Check my sample LAMPP-box on github to see how the pieces fit together: https://github.com/joerx/vagrant-lampp

Note: be careful with apt-upgrade, as some base boxes break by things like kernel upgrades.

| improve this answer | |
  • 1
    Awesome. This is a pretty awesome feature I didn't know about. Thanks for sharing. – Thomas Welton Jan 22 '14 at 10:46
  • Link is dead like a mouse. – kaiser May 6 '14 at 19:59
  • Fixed the link, but the relevant part of the manifest is commented out now. You can still see it though. Nothing is static ... – joerx May 7 '14 at 4:08

In Puppet 3 this can be done by realizing virtual resources using resource collectors

# so you don't have to fully qualify paths to binaries
Exec { path => ['/usr/bin'] }    

# virtual resource
@exec { 'sudo apt-get update':
   tag => foo_update

# realize resource. filter by arbitrary "foo_update"
# tag and relate it to all Package resources
Exec <| tag == foo_update |> -> Package <| |>
| improve this answer | |
  • This doesn't work for me on 3.2.4 unless I change to fully qualified paths. @exec { '/usr/bin/sudo /usr/bin/apt-get update... – spuder Sep 7 '13 at 5:06
  • Good call I tested this having long ago added Exec { path => ['/usr/bin'] } – Brandon Cook Sep 14 '13 at 20:04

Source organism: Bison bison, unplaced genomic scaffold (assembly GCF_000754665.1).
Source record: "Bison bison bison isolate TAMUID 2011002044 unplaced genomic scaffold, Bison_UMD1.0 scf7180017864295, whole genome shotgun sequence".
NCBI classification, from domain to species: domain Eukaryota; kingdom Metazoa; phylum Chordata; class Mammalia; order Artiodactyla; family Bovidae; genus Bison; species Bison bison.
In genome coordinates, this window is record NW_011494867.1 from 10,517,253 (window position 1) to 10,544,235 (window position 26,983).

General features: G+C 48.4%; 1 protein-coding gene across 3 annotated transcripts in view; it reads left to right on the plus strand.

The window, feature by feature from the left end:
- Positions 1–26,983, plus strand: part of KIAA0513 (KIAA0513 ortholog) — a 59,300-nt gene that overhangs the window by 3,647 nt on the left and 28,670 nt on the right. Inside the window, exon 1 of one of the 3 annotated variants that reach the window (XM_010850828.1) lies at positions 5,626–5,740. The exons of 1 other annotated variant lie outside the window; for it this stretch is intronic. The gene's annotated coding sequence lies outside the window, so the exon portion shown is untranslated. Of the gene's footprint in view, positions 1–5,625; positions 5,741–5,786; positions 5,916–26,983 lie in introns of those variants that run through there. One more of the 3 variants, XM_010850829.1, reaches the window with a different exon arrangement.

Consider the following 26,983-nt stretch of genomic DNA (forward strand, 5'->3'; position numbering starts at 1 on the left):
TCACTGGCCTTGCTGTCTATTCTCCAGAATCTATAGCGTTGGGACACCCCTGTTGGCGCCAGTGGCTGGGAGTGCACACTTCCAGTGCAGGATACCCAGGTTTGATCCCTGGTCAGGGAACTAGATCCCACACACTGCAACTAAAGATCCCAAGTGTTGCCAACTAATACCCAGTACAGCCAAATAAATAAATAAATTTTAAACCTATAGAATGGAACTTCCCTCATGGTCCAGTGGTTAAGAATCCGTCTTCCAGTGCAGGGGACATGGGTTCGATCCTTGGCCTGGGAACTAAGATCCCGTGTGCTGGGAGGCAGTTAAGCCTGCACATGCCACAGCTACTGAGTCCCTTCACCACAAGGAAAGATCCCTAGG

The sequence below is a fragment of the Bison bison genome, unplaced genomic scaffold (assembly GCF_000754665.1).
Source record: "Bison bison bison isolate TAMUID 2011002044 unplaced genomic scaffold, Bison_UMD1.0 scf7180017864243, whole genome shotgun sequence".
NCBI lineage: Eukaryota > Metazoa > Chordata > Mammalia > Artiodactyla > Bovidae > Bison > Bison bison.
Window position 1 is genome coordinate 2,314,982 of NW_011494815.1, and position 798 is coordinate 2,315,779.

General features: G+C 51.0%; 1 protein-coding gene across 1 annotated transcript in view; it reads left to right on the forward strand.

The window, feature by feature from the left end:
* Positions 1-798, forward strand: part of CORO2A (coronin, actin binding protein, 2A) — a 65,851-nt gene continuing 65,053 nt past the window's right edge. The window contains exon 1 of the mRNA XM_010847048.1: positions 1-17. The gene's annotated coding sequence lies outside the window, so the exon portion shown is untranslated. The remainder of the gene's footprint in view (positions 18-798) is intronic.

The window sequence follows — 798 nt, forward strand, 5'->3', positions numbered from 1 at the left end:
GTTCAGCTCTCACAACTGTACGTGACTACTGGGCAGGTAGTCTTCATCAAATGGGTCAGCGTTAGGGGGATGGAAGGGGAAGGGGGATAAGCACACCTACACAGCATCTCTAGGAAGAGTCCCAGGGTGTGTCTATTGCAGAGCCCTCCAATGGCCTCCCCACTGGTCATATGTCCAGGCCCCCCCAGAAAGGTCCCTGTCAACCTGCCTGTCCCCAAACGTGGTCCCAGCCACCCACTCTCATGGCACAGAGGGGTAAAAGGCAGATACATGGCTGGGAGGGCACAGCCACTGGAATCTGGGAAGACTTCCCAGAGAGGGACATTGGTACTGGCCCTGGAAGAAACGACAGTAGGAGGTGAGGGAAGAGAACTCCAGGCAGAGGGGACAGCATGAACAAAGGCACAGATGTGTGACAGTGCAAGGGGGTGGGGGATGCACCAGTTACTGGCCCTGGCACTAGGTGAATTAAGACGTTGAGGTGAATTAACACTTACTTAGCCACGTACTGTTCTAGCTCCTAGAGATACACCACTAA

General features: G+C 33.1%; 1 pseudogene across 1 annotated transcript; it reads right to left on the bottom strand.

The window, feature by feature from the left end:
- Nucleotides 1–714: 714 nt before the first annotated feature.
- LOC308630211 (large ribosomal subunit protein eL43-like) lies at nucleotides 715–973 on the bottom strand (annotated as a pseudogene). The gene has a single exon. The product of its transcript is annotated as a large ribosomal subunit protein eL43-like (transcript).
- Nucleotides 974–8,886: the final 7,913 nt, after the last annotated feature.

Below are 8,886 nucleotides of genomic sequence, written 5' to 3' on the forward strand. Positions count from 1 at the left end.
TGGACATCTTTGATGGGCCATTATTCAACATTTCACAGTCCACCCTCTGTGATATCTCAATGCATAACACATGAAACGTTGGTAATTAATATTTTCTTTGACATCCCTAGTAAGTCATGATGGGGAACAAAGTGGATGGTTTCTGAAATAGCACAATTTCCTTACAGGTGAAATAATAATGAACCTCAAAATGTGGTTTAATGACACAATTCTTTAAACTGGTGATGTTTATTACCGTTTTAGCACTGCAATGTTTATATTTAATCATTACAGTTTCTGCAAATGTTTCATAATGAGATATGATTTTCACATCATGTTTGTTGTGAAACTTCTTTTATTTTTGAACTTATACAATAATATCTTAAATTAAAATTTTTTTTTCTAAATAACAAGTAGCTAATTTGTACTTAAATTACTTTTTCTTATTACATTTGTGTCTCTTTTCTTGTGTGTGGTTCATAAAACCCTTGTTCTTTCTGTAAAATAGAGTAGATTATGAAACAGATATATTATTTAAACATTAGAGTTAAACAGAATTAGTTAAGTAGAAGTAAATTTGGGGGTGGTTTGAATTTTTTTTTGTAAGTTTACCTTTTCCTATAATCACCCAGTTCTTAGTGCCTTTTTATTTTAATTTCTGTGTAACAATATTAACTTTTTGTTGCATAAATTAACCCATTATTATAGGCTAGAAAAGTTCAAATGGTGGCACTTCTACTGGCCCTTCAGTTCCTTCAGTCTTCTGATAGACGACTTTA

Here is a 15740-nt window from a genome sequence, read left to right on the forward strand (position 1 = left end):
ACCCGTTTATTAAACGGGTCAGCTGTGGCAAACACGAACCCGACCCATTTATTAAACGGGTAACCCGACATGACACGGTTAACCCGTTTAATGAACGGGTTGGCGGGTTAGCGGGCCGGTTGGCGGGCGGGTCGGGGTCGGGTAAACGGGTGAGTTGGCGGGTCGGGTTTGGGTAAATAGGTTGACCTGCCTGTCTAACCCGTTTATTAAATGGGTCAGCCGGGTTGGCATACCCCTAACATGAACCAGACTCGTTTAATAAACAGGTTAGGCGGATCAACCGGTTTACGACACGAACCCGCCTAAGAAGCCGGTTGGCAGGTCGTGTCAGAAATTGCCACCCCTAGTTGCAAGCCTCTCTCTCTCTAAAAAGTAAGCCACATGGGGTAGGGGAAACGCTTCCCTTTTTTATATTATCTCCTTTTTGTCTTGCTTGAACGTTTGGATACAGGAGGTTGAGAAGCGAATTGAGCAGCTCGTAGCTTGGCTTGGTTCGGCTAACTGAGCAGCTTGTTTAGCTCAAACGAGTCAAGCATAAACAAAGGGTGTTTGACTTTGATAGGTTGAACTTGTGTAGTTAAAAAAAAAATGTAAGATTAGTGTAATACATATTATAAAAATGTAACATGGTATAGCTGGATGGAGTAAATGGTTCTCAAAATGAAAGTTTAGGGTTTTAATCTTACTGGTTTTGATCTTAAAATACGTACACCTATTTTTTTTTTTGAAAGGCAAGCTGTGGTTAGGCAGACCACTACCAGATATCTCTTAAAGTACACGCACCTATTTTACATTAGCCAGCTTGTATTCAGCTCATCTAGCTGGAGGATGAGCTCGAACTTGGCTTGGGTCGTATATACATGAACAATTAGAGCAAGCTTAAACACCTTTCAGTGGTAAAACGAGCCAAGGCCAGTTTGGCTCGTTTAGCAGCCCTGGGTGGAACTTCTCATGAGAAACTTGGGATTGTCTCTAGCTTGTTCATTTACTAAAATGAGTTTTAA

Adding this snippet of voodoo worked for us:

  Apt::Pin <| |> -> Package <| |>
  Apt::Source <| |> -> Package <| |>

This forced an update. YMMV.

| improve this answer | |

Package that needs updating APT lists should require Class['apt::update']

package { "zend-server-ce-php-5.2":
   ensure => "latest",
   require => Class['apt::update']

If you're using custom APT source, just ensure correct ordering:

-> Class['apt::update']
| improve this answer | |

You should really be using the apt module to create sources and add keys: https://forge.puppet.com/puppetlabs/apt

If you're using hiera:

    location: 'http://repos.zend.com/zend-server/deb'
    release: 'server
    repos: 'non-free'
      source: 'http://repos.zend.com/zend.key'
| improve this answer | |